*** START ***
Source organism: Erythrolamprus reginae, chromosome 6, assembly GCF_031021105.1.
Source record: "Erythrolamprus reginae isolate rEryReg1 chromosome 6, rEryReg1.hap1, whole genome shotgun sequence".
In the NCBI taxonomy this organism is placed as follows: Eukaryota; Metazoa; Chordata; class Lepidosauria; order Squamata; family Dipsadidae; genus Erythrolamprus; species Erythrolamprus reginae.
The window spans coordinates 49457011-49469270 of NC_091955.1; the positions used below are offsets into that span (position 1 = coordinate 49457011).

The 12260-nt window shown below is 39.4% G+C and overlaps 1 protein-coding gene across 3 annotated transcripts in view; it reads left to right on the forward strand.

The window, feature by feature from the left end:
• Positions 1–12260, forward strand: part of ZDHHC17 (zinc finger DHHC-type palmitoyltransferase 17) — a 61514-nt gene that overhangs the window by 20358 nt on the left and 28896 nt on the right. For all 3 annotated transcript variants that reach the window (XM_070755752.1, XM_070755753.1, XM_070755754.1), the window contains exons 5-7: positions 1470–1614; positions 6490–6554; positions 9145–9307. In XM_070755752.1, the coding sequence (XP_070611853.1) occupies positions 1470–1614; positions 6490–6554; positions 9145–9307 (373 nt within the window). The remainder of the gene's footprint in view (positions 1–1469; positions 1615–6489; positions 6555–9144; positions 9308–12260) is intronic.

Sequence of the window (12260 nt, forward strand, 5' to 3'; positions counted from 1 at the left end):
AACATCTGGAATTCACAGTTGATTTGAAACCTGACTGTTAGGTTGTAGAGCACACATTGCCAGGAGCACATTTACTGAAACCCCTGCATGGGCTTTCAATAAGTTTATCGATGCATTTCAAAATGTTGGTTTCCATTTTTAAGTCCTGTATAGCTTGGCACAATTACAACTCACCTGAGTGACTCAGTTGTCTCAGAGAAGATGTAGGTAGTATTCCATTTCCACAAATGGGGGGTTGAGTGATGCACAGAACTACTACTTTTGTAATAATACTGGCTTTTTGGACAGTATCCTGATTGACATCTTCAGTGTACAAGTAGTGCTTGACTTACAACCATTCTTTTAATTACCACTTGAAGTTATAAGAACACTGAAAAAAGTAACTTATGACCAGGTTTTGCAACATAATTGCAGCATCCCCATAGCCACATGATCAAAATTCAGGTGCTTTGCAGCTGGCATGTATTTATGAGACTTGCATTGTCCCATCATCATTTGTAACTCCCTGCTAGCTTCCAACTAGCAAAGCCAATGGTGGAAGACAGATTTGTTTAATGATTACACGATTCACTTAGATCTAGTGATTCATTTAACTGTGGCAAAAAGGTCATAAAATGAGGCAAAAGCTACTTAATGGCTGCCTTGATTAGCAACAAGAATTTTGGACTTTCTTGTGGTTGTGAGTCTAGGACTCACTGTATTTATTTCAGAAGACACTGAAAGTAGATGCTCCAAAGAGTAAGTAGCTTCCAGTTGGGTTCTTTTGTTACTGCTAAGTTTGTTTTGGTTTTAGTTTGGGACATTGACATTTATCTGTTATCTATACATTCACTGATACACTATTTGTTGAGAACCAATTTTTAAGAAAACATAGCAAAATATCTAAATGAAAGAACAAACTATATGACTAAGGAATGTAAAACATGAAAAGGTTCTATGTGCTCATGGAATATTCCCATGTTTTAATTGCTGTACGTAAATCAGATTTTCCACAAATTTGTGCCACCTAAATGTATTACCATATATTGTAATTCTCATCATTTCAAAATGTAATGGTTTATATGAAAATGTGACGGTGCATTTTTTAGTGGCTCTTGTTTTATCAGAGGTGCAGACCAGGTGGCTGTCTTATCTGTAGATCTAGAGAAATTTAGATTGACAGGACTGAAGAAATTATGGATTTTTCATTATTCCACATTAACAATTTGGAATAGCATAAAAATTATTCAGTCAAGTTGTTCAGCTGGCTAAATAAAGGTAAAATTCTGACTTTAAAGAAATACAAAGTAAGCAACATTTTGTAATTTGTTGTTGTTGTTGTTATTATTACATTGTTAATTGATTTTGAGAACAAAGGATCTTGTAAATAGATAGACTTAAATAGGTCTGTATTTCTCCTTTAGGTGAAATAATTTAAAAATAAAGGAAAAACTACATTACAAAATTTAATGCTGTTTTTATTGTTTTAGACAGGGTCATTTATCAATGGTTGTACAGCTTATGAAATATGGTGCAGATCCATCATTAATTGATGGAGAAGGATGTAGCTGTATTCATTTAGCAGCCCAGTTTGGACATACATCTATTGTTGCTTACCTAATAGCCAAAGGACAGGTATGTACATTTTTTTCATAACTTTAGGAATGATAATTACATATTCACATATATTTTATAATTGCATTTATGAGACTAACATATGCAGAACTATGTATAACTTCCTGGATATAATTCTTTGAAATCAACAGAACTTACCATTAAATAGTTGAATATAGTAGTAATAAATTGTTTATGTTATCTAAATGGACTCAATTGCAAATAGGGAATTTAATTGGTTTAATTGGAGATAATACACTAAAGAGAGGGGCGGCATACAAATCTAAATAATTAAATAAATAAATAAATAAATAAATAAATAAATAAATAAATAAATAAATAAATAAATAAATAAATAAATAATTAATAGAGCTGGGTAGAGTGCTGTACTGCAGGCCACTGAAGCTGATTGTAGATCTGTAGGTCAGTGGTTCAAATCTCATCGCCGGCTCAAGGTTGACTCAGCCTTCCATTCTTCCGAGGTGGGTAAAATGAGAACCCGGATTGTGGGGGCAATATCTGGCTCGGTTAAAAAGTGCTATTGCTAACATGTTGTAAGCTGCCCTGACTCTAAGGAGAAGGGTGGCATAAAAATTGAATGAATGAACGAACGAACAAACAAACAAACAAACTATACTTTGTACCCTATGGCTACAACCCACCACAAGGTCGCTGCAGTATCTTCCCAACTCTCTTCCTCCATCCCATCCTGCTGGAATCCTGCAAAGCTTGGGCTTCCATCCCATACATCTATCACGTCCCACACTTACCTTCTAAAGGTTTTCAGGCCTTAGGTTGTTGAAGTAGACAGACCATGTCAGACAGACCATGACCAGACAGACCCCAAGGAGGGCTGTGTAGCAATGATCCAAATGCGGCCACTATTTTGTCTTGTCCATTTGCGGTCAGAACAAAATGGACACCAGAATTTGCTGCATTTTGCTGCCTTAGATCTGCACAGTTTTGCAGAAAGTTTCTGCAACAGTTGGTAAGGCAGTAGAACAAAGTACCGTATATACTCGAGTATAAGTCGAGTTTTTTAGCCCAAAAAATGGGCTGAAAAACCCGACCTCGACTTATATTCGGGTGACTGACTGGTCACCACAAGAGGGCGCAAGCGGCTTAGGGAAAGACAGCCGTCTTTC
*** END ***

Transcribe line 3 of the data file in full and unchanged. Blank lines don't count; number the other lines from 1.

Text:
In the NCBI taxonomy this organism is placed as follows: Eukaryota; Metazoa; Chordata; class Lepidosauria; order Squamata; family Dipsadidae; genus Erythrolamprus; species Erythrolamprus reginae.